#6 - We care more about you coming to "our church" rather than coming to our Jesus...
I've heard from several pastors over the years that I need to invite people to church. Of course, they need to get saved. Where else could they possibly do it except church? (Yes, I say that a bit tongue-in-cheek.) I understand the push, because there are a lot of Christians who can't really explain the message of salvation all that well. They fully believe it in their hearts, but just cannot explain it convincingly. So, it may very well be easier for that person to invite the friend to church instead, saving himself the embarrassment.
I'm not standing in judgment of that person who cannot explain it well, because some people can't even explain our structure of government (ME) very well. It would be of better service for me to direct an inquisitive foreigner to someone who understands it better than I do. But I still have a general working knowledge of it. That said, the responsibility lies with me in my ability to explain.
Back to the Church, though. I hold more judgment for our church leaders and mature Christians not explaining the big-picture story of the Bible to younger/newer Christians for them to better understand. Again, this does not apply to all Christians in every church, but it does apply to a great many of them. But, as is the case in my example of me learning the governmental system to explain it, shame on Christians for not taking education in God's word upon themselves. (I'll stop there and save that rant for #5.)
I've long lived by the rule that when I share the gospel with someone, I try to put them in touch with decent churches in their relative area (if I know of any) where s/he can plug in. Because I commuted 65 miles to work for a decade, most of my acquaintances, run-in's, and co-workers didn't live anywhere near me. I didn't care to invite them to "my church" because I knew it was not practical for them to do so. Instead, I wanted them to know Jesus and to be discipled in the gospel with a body of believers with whom they can fit in and grow accountable. I wanted them to plug in with a church near them, not me.
Sadly, however, most proselytizing today comes in this form:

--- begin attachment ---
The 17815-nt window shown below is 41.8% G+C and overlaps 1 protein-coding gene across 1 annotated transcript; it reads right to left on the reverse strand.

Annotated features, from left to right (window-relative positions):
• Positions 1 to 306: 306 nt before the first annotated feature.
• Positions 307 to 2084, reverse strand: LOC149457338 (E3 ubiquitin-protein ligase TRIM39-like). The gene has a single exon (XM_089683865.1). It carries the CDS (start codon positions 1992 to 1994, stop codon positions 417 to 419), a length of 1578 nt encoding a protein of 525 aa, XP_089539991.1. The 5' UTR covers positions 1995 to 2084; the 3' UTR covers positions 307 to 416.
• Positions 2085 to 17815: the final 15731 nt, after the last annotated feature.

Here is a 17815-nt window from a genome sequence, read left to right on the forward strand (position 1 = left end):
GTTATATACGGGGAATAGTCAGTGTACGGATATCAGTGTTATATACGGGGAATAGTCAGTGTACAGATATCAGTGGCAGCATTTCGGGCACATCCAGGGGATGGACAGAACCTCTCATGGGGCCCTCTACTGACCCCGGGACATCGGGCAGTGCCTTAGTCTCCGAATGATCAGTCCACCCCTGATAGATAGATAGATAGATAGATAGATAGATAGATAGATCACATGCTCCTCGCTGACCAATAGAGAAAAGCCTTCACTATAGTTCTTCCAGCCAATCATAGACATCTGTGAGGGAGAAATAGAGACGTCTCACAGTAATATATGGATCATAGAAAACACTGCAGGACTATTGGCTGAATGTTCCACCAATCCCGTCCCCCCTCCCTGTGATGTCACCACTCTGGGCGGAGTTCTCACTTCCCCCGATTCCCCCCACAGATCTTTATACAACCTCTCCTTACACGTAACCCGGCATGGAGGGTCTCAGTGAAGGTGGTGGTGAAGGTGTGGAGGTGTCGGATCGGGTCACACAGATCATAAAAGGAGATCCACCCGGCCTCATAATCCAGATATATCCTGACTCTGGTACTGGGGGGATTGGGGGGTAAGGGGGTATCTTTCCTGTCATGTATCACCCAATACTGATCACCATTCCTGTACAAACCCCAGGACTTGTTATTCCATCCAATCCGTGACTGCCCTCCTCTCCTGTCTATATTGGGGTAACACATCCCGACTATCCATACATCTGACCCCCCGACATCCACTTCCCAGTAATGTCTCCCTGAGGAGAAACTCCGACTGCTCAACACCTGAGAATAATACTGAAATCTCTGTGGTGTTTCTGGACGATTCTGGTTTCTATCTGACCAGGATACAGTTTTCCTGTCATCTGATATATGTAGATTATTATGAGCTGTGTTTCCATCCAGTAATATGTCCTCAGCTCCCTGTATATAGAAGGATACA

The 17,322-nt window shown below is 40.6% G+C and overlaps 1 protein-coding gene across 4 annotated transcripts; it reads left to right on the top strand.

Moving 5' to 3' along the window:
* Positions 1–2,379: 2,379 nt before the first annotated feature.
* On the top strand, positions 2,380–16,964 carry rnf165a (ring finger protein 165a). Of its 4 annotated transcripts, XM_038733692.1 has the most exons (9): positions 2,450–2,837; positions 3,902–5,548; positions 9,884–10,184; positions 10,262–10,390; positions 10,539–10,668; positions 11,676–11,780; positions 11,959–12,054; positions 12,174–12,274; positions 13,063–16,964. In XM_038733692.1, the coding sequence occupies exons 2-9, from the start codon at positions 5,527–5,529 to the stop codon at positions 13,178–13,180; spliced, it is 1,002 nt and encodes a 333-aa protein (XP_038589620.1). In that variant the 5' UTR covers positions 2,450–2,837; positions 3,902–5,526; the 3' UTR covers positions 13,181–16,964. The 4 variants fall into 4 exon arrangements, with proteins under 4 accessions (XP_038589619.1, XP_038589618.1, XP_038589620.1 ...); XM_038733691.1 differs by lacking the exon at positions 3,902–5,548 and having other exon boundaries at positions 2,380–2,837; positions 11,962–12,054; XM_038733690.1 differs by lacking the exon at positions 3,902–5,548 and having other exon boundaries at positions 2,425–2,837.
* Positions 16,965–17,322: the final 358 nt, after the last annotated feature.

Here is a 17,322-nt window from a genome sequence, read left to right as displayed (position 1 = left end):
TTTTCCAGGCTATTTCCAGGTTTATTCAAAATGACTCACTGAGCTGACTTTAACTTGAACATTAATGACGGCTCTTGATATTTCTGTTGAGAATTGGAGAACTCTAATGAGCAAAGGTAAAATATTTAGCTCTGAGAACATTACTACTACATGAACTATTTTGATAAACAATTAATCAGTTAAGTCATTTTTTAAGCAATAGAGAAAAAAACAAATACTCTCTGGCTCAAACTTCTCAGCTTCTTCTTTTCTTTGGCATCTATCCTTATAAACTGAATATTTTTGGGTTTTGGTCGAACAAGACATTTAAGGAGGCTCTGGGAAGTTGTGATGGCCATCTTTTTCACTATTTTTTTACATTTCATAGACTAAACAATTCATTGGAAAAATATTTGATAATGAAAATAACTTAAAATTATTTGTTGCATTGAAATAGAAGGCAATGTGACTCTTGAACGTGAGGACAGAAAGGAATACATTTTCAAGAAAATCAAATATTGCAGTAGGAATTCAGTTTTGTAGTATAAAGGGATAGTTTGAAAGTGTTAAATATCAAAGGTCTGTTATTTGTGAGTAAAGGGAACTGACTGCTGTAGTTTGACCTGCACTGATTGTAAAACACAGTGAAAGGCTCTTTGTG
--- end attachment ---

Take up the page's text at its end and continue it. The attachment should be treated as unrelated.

Guy 1: "Man, my church is really lame. Can you believe what they did this time?"
Guy 2: "Dude, that is such a bummer, because my church is rockin'. You should come check it out sometime."
And that, my friends, is the extent of "witnessing" many Christians today ever do.
"In his book entitled 'Exit Interviews,' William D. Hendricks writes something astonishing: 'Almost all growth reported by North American churches today is the result of CHURCH SWITCHING and birthrate within the churches rather than conversion growth.'"
If we really cared about the lost coming to Jesus, we would bury our faces in our Bibles so we could better understand God;
We would bury our faces in good books to help us better explain the gospel;
We would pray for our unsaved loved ones, friends, and acquaintances a LOT more fervently than we do, and our hearts would be broken for them.
But we just want them to come to our church. It's a whole lot easier. I wonder if this phenomenon has anything to do with our craving to simply have our churches more populated on Sundays, i.e, higher attendance numbers. Because a more populated church is a successful church, right? I wonder if we're too hung up on numbers as indicators of success, rather than individual growth.
Jesus told people, "Follow me", and He led them to God. He didn't say, "Come check out my church." I think we need to get back to Jesus' example and lead people to God by our own example, beckoning them, "Follow me."